Already doing big box office in the US, The Woman in Black is a classic British horror movie which thinking audiences will love.
A remote country location, superstitious locals, a large daunting and mysterious house, a dark secret within and a reluctant hero – this is a Hammer Horror worthy of the name.
Director James Watkins eschews gore and cinema’s current overdone conceit of shaky cameras (largely used to hide the absence of plot or acting ability) in favour of a tight plot, atmospheric sets and some spine tingling music.
So far, pretty staple ingredients of any thriller or horror. But to those he adds a very special ingredient – the acting talents of Daniel Radcliffe.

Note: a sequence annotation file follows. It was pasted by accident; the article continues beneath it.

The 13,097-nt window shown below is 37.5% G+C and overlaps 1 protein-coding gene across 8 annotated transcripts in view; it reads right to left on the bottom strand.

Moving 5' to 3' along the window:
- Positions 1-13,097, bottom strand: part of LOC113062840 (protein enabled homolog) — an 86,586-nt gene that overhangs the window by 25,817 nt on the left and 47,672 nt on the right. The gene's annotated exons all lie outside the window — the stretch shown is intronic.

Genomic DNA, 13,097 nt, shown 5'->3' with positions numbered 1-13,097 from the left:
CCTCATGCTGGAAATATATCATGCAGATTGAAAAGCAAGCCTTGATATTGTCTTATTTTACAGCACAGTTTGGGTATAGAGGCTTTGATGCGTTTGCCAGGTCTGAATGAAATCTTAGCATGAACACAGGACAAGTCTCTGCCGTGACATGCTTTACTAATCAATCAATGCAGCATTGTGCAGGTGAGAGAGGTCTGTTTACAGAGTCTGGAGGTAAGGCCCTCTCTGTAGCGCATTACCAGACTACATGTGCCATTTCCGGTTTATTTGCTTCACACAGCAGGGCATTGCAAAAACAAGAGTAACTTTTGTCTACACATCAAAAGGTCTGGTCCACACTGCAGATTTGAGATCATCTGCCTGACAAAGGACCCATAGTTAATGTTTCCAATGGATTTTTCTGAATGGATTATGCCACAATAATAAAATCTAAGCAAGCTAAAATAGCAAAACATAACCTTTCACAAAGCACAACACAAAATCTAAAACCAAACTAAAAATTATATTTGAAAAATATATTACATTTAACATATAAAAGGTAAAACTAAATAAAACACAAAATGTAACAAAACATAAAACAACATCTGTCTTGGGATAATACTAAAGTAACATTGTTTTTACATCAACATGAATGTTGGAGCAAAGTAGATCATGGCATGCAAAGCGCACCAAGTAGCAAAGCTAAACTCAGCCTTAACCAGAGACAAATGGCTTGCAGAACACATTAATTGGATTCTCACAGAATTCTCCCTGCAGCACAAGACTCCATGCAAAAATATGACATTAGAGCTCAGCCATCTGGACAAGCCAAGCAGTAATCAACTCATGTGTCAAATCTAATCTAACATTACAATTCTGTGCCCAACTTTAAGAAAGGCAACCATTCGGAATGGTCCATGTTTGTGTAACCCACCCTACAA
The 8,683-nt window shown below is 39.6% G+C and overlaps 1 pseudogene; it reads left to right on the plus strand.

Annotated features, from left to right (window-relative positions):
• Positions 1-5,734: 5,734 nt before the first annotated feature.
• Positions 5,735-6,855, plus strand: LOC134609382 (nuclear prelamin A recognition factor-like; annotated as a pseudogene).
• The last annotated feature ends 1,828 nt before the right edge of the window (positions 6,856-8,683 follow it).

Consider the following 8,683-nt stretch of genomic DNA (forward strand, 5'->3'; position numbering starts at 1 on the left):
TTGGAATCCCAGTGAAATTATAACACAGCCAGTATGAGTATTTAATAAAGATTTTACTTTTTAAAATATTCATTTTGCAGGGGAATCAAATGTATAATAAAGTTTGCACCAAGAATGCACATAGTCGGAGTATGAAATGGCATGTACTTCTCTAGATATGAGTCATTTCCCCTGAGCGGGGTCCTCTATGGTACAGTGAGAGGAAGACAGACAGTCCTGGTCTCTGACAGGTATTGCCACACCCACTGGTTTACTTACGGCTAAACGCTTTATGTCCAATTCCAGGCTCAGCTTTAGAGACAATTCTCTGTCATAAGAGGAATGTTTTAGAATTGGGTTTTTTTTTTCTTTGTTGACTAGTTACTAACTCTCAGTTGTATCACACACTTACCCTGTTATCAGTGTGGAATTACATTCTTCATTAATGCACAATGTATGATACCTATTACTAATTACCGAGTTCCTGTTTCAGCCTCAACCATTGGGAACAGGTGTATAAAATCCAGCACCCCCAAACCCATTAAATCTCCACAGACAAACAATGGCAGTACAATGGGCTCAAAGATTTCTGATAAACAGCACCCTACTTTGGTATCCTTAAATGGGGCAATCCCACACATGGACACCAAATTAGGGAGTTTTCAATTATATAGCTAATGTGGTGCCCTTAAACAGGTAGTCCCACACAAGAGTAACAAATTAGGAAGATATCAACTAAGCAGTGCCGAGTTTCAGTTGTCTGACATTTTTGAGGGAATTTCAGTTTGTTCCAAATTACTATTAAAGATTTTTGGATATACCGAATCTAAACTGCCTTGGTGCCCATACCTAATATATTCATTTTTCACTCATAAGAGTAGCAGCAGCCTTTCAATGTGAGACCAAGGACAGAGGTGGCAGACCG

When I interviewed Watkins last August, he told me: “I’m really proud of [Daniel’s] performance in this film, I think he shows a really new side, a different side to himself as an actor and in terms of his range and where he’s willing to go.”
But even forewarned I was unprepared for just how good Radcliffe is.
For much of the film he’s the only actor onscreen so the credibility of the entire movie rests on his performance. Lucky then that he’s superb, showing just the right balance of fear, bravery and inner-pluck.
With The Woman in Black, Radcliffe proves (if anyone needed such proof) that he’s far more than Harry Potter.
As always, this is a spoiler-free review but I’ll happily confess that the film provoked a few jumps from me and my fellow critics. There was also some nervous laughter when we wanted the others to think we weren’t scared.
Simply the best horror movie in years.
Our verdict: (a very rare) 5/5
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